NEW ORLEANS — Motorcycle racer, evangelical performance artist, illustrator of Southern myths, and giant snake creator, Jim Roche is a difficult person to pin down. A five-decade survey of his work, Cultural Mechanic at the Ogden Museum of Southern Art in New Orleans, examines Roche as an explorer of the strange and spiritual South.
If you’re unfamiliar with the Florida artist’s work (as I was), stepping into the galleries of the Ogden is overwhelming. There are sculptures, photographs, drawings, ceramics, and assemblages, all displayed salon style. A separate room hosts a mini show-within-a-show called Jim “Dr. Curve” Roche: Corner Worshiper, which displays the products of Roche documenting, by hand-drawn cartography, his favorite motorcycle courses. (In the region Roche may be best known as a longtime Florida State University professor, from 1973 to 2011, but he also is a European motorcycle aficionado and still holds the time trial record for the 1000cc unlimited twin class of La Carrera Mexican Road Race.) The larger exhibition doesn’t do much to guide you, allowing you to bounce from one colorful piece to the next: from trippy 1970s drawings of his mythical Loch Ness Mama monster, with multiple breasts for a head atop its striped body, to a hallway full of his 1980s Road Crosses, which feature painted slogans based on homemade evangelical markers and the vernacular environment of W.C. Rice’s Cross Garden in Alabama.
There’s a subversive, psychedelic edge to it all, as Roche both embraces and plays with the backroads culture of the South. Wall text points out that the Road Crosses were made when Reagan-era politics were rising under the banner of far-right Christianity — one cross reads in painted letters: “Why not / Life is brief / S.O.S. or D.O.A., R.U.O.K? / Death is sure / Live for / Jesus?” In one of Roche’s many odd moments of fame, he even appeared on a TV outside the cell of Hannibal Lecter in Silence of the Lambs as his preacher persona, “Brother Jim,” waving a Bible filled with what looks like hotel ephemera in front of some crosses.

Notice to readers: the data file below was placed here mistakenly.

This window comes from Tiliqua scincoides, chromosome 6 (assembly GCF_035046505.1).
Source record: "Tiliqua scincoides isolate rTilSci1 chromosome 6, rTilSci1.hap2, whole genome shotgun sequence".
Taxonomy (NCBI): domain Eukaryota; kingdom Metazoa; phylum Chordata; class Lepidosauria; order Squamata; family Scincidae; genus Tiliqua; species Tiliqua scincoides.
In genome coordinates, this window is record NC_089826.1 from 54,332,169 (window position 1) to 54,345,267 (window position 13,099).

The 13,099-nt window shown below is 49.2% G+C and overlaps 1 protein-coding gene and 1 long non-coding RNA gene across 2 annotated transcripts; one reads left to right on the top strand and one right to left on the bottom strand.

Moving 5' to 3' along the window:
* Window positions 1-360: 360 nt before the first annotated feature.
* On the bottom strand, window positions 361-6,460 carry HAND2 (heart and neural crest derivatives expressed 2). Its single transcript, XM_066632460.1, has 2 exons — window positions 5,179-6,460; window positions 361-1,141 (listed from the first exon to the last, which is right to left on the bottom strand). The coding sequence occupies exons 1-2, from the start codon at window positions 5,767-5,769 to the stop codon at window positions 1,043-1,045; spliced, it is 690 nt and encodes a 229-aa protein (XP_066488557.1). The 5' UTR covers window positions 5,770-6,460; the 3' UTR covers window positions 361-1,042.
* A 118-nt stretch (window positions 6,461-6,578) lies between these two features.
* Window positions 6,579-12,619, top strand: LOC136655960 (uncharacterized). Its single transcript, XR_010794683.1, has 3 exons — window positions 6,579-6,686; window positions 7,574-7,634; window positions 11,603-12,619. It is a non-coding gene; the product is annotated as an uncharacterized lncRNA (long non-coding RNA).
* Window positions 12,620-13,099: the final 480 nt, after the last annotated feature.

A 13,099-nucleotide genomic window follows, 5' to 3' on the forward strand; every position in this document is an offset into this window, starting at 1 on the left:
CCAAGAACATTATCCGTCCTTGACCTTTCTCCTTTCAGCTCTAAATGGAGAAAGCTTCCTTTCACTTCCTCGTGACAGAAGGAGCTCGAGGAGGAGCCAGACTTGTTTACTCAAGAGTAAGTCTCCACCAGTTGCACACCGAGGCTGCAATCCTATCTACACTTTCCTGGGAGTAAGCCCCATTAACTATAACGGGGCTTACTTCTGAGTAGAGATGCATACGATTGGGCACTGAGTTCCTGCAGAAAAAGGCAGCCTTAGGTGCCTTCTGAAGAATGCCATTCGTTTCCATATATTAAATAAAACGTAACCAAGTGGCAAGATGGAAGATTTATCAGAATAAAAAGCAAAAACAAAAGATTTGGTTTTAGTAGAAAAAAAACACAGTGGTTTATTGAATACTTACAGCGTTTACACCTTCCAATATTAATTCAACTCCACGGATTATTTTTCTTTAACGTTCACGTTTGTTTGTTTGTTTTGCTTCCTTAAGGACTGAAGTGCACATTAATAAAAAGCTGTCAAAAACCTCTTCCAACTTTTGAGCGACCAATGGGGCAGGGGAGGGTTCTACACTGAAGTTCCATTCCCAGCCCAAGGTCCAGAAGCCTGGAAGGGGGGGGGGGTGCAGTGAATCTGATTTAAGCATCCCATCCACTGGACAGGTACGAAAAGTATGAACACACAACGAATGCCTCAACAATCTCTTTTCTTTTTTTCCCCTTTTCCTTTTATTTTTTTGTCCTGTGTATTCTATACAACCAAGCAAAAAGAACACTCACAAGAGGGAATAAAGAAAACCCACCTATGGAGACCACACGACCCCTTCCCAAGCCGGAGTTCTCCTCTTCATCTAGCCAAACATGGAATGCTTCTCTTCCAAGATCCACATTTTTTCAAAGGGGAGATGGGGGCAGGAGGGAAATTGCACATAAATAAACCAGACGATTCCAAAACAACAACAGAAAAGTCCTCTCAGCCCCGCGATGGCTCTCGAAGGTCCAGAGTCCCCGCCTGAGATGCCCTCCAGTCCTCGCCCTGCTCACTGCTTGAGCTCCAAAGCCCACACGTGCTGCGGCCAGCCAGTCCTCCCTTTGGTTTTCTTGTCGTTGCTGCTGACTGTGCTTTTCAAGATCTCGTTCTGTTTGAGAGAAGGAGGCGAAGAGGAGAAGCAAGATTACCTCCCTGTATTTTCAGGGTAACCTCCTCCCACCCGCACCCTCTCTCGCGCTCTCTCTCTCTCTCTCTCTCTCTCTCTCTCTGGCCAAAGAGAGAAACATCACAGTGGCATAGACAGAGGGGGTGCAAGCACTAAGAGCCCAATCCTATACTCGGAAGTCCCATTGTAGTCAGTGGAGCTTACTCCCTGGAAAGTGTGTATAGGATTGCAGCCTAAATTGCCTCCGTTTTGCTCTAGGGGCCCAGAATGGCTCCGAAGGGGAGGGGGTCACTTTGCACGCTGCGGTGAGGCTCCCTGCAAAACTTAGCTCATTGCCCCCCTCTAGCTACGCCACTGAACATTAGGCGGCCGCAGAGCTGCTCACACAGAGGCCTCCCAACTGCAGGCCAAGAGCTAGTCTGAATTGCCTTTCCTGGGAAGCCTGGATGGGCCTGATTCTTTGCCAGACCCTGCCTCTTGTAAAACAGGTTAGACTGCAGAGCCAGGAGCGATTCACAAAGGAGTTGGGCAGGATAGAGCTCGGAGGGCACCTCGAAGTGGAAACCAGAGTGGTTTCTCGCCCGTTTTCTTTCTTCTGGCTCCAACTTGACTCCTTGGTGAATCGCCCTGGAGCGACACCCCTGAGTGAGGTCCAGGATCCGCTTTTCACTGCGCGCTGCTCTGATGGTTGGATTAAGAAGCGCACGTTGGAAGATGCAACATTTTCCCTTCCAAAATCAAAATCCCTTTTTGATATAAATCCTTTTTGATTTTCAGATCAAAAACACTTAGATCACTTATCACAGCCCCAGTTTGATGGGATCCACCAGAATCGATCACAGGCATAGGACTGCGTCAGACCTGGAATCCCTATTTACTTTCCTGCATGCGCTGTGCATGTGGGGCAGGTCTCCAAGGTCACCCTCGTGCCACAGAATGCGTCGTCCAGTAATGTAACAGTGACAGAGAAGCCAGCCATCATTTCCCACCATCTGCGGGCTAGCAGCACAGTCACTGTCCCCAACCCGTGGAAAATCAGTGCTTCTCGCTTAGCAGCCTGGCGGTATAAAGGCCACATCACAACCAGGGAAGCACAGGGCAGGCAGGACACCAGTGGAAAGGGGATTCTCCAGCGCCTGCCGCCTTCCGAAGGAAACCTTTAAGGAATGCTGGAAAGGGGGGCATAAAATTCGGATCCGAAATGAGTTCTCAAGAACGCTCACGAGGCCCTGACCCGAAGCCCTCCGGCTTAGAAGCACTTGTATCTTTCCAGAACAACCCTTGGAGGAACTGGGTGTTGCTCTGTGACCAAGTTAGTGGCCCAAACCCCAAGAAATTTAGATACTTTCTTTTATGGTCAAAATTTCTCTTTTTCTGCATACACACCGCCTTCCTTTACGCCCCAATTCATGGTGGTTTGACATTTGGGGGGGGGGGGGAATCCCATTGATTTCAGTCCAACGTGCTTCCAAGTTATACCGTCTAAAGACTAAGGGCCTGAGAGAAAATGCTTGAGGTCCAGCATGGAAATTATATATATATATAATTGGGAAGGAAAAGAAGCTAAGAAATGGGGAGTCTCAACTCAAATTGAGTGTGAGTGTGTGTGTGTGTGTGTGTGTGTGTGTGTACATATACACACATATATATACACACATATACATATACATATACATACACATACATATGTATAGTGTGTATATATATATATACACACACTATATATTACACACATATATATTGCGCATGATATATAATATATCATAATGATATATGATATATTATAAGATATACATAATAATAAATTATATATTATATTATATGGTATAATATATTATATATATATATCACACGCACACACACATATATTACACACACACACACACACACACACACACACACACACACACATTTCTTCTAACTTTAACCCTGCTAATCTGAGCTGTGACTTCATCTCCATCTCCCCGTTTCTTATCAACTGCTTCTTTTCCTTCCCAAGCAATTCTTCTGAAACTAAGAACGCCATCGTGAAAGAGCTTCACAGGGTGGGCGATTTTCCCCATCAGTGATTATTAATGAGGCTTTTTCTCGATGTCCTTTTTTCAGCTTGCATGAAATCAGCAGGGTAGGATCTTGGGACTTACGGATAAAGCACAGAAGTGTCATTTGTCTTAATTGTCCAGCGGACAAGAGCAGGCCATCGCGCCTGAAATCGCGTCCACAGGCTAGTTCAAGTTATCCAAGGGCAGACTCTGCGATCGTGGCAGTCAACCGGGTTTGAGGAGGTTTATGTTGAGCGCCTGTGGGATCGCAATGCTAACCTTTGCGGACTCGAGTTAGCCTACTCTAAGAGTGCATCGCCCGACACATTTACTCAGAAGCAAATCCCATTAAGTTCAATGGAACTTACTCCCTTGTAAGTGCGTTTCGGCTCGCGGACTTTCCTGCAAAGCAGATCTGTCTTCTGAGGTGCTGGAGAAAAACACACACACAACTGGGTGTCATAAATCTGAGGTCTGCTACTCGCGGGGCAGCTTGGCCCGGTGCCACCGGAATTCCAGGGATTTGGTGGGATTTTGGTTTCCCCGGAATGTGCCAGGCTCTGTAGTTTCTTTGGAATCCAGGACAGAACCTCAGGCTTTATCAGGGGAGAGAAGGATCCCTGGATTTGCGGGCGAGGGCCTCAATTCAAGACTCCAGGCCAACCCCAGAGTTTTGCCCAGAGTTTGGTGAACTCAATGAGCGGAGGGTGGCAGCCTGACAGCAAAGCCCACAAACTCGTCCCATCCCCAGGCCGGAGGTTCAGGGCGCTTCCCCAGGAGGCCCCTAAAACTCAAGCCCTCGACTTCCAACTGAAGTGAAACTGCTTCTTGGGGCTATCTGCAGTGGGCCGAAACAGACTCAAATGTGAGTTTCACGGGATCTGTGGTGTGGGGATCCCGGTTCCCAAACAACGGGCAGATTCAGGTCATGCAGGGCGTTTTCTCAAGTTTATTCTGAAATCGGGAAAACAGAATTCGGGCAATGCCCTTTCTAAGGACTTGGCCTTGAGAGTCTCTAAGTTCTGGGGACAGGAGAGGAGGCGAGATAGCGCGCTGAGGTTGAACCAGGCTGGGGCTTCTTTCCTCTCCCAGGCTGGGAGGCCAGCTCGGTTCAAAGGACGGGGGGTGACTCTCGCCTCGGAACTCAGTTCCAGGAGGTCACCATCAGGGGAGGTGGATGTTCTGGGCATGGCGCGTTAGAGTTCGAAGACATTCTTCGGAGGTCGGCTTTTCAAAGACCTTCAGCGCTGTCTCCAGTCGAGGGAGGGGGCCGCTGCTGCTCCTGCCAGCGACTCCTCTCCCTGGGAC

Other major and curious milestones of his career rise up from the colorful chaos of the exhibition, like his massive “Don’t Tread on Me No More Y’all: Piece” serpent that slithers across the floor, a satiric take on the Gadsden flag; it last appeared in the 1976 Venice Biennale, and now has a new relevance as the Tea Party movement has adopted the flag as one of its rallying icons. That piece followed Roche’s 1974 solo installation of DIY pink flamingo lawn ornaments and assorted natural and manufactured Southern ecology at the Whitney Museum of American Art, which was in turn preceded by his thesis show being shut down at the University of Dallas due to his scandalously curvaceous Mama Plants ceramics.
The exhibition can feel as overstuffed as Brother Jim’s Bible, drawing your eye all over the place, but it’s certainly not boring. No artist stays the same over five decades, yet Cultural Mechanic shows a creator who has consistently been fluid in his work, while maintaining a personal mysticism that both embodies and reacts to the predominant religion and customs of the South.
Jim Roche: Cultural Mechanic continues at the Ogden Museum of Southern Art (925 Camp Street, New Orleans) through July 12.